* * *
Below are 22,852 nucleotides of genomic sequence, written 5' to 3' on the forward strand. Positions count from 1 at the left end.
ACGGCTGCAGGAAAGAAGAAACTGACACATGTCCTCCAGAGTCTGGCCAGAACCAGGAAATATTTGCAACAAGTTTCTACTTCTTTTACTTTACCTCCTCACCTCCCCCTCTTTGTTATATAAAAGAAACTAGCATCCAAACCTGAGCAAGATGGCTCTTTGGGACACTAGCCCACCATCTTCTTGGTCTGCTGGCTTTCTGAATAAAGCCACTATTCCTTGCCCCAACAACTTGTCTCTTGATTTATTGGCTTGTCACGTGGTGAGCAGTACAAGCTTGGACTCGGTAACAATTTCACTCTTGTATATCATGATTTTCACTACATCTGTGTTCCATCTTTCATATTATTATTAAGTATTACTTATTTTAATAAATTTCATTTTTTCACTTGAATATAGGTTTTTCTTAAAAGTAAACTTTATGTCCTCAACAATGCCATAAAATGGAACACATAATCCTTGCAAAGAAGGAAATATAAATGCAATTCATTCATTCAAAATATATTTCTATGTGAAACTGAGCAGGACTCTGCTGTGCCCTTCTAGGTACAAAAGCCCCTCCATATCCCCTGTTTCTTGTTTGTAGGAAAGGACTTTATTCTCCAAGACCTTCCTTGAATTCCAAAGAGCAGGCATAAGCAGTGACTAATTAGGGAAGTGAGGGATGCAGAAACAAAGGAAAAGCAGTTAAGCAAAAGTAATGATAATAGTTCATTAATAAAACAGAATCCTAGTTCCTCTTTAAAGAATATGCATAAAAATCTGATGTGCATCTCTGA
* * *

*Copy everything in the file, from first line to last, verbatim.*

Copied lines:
Below are 22,852 nucleotides of genomic sequence, written 5' to 3' on the forward strand. Positions count from 1 at the left end.
ACGGCTGCAGGAAAGAAGAAACTGACACATGTCCTCCAGAGTCTGGCCAGAACCAGGAAATATTTGCAACAAGTTTCTACTTCTTTTACTTTACCTCCTCACCTCCCCCTCTTTGTTATATAAAAGAAACTAGCATCCAAACCTGAGCAAGATGGCTCTTTGGGACACTAGCCCACCATCTTCTTGGTCTGCTGGCTTTCTGAATAAAGCCACTATTCCTTGCCCCAACAACTTGTCTCTTGATTTATTGGCTTGTCACGTGGTGAGCAGTACAAGCTTGGACTCGGTAACAATTTCACTCTTGTATATCATGATTTTCACTACATCTGTGTTCCATCTTTCATATTATTATTAAGTATTACTTATTTTAATAAATTTCATTTTTTCACTTGAATATAGGTTTTTCTTAAAAGTAAACTTTATGTCCTCAACAATGCCATAAAATGGAACACATAATCCTTGCAAAGAAGGAAATATAAATGCAATTCATTCATTCAAAATATATTTCTATGTGAAACTGAGCAGGACTCTGCTGTGCCCTTCTAGGTACAAAAGCCCCTCCATATCCCCTGTTTCTTGTTTGTAGGAAAGGACTTTATTCTCCAAGACCTTCCTTGAATTCCAAAGAGCAGGCATAAGCAGTGACTAATTAGGGAAGTGAGGGATGCAGAAACAAAGGAAAAGCAGTTAAGCAAAAGTAATGATAATAGTTCATTAATAAAACAGAATCCTAGTTCCTCTTTAAAGAATATGCATAAAAATCTGATGTGCATCTCTGA